The balanced Sellwood Bridge design — the design preferred by the Bicycle Transportation Alliance — was approved at this morning’s County Board of Commissioners meeting. There is more cost-cutting to be done and some details to be worked out but, with the helpful ongoing oversight of our Project Advisory Council member Richard Marantz, we trust that the bridge we see proposed today will be the bridge that opens in 2015. Project Manager Ian Cannon told us today that value engineering after this point is unlikely to impact the user experience in any way.
Image: Biking and walking facilities as shown at the pre-construction open house in September 2011.
Here’s the press release from Multnomah County:
Multnomah County approves Sellwood Bridge final design
Multnomah County’s Board of County Commissioners approved the final design for the new Sellwood Bridge today, advancing the $299 million project to the construction phase.
The final design includes:
- Steel deck arch bridge
- A symmetrical bridge deck design with two traffic lanes, two bike lane/shoulders, and two multi-use raised paths for bicyclists and pedestrians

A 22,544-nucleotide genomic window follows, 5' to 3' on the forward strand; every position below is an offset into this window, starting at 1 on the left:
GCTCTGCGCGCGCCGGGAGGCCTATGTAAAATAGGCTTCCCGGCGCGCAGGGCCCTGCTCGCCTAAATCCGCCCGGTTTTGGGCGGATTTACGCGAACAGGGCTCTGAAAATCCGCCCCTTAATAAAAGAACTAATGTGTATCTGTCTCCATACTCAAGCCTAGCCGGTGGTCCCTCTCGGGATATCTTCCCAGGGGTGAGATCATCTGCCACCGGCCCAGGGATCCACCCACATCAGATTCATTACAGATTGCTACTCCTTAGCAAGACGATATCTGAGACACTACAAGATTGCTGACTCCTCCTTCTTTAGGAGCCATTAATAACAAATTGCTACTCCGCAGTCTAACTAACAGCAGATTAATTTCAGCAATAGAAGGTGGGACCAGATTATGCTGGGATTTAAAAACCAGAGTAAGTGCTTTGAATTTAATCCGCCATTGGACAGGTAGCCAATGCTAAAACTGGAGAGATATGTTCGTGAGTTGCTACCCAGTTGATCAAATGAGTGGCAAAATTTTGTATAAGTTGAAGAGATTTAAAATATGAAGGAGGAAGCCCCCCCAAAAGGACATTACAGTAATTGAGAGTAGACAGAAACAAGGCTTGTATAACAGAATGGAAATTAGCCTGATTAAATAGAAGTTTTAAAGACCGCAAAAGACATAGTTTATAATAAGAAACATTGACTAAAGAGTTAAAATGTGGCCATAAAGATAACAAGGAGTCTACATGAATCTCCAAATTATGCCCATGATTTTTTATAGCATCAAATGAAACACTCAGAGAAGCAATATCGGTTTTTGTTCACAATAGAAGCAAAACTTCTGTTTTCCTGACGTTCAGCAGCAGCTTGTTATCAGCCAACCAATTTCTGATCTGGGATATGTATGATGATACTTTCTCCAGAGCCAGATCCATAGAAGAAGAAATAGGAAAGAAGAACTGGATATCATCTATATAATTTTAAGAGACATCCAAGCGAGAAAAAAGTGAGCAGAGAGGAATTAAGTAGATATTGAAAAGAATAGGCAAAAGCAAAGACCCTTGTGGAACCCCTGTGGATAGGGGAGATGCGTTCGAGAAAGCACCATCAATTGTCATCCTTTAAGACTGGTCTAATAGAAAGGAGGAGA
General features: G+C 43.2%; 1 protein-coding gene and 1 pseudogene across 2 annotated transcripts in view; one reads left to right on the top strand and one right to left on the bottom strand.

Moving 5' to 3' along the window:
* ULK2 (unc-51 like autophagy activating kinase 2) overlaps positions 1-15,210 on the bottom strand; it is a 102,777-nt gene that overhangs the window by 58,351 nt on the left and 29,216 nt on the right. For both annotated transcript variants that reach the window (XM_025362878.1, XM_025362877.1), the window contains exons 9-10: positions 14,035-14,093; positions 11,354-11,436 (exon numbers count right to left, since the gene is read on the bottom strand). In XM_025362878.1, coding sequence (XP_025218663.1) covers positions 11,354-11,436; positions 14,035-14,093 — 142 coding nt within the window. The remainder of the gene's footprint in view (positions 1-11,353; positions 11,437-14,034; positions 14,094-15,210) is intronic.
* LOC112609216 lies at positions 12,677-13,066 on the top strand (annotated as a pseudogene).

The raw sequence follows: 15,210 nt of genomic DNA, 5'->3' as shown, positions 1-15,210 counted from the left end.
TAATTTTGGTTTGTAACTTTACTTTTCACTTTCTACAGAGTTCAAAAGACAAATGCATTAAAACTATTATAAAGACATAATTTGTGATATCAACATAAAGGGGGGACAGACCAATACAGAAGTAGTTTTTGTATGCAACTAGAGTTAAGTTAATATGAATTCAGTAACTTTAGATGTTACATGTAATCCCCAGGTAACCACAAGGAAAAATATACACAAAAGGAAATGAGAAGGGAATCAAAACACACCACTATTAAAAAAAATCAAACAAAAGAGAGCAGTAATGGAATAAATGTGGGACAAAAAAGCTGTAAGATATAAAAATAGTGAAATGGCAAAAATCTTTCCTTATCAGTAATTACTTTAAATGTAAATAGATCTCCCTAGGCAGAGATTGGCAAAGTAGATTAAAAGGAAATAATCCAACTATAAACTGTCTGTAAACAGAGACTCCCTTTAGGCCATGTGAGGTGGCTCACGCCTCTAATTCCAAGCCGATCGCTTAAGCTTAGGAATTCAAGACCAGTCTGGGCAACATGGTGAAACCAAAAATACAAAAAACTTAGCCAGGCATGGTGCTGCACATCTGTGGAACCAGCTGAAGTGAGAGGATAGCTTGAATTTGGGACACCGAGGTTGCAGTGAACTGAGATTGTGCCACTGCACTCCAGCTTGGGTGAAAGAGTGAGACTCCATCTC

- One-stage bridge construction using a detour bridge
- New access to Macadam Bay floating homes on the south side of Freeman Motors
- Westside regional trail along trolley line from bridge to S.W. Miles Place
- Limited bridge closure during construction
Construction of the detour bridge and landslide mitigation are in progress. Construction of the work bridge for the new bridge and excavation work on Highway 43 are expected to begin in late summer. The new bridge is expected to open to traffic in 2015, with project completion scheduled for early 2016. The project will employ as many as 470 people during construction.
Noting a recent public discussion of project cost saving ideas, County Commissioner Deborah Kafoury encouraged the project team to continue to search for savings, while seeking public input. “I’m happy that people are thinking of ways to save money to make changes to the project,” Kafoury said. “And I’m also happy to have the opportunity to listen to the community when they say we don’t want those changes.”
County Chair Jeff Cogen noted the difficulties of building a major project with limited public resources. “Our challenge is making sure we have a bridge that will last on beyond all of our lives and is worthy of the work, and at the same time balances scarce public resources,” he said. “It’s not an easy balance but I think today we have made the right decision.”
For project information, visit www.sellwoodbridge.org. Multnomah County maintains the Sellwood Bridge and leads the project to replace it.